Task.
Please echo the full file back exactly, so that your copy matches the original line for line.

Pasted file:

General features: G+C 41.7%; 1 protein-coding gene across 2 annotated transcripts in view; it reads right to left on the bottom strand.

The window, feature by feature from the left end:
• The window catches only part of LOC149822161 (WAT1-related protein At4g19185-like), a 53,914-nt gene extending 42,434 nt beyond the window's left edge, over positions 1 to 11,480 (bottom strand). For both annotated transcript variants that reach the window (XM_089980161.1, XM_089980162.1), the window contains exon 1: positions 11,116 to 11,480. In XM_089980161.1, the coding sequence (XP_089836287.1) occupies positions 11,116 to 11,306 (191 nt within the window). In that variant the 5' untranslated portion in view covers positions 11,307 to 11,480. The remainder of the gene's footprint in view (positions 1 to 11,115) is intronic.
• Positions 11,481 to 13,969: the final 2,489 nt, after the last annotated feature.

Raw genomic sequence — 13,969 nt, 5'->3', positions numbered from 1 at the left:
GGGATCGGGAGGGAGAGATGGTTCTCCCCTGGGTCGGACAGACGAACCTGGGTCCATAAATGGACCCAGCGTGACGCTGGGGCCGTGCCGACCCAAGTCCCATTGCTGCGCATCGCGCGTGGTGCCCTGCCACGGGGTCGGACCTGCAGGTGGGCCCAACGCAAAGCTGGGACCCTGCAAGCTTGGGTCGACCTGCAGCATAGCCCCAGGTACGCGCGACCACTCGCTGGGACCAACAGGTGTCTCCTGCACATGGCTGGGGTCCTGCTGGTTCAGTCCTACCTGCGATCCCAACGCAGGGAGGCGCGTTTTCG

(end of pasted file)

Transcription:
General features: G+C 41.7%; 1 protein-coding gene across 2 annotated transcripts in view; it reads right to left on the bottom strand.

The window, feature by feature from the left end:
• The window catches only part of LOC149822161 (WAT1-related protein At4g19185-like), a 53,914-nt gene extending 42,434 nt beyond the window's left edge, over positions 1 to 11,480 (bottom strand). For both annotated transcript variants that reach the window (XM_089980161.1, XM_089980162.1), the window contains exon 1: positions 11,116 to 11,480. In XM_089980161.1, the coding sequence (XP_089836287.1) occupies positions 11,116 to 11,306 (191 nt within the window). In that variant the 5' untranslated portion in view covers positions 11,307 to 11,480. The remainder of the gene's footprint in view (positions 1 to 11,115) is intronic.
• Positions 11,481 to 13,969: the final 2,489 nt, after the last annotated feature.

Raw genomic sequence — 13,969 nt, 5'->3', positions numbered from 1 at the left:
GGGATCGGGAGGGAGAGATGGTTCTCCCCTGGGTCGGACAGACGAACCTGGGTCCATAAATGGACCCAGCGTGACGCTGGGGCCGTGCCGACCCAAGTCCCATTGCTGCGCATCGCGCGTGGTGCCCTGCCACGGGGTCGGACCTGCAGGTGGGCCCAACGCAAAGCTGGGACCCTGCAAGCTTGGGTCGACCTGCAGCATAGCCCCAGGTACGCGCGACCACTCGCTGGGACCAACAGGTGTCTCCTGCACATGGCTGGGGTCCTGCTGGTTCAGTCCTACCTGCGATCCCAACGCAGGGAGGCGCGTTTTCG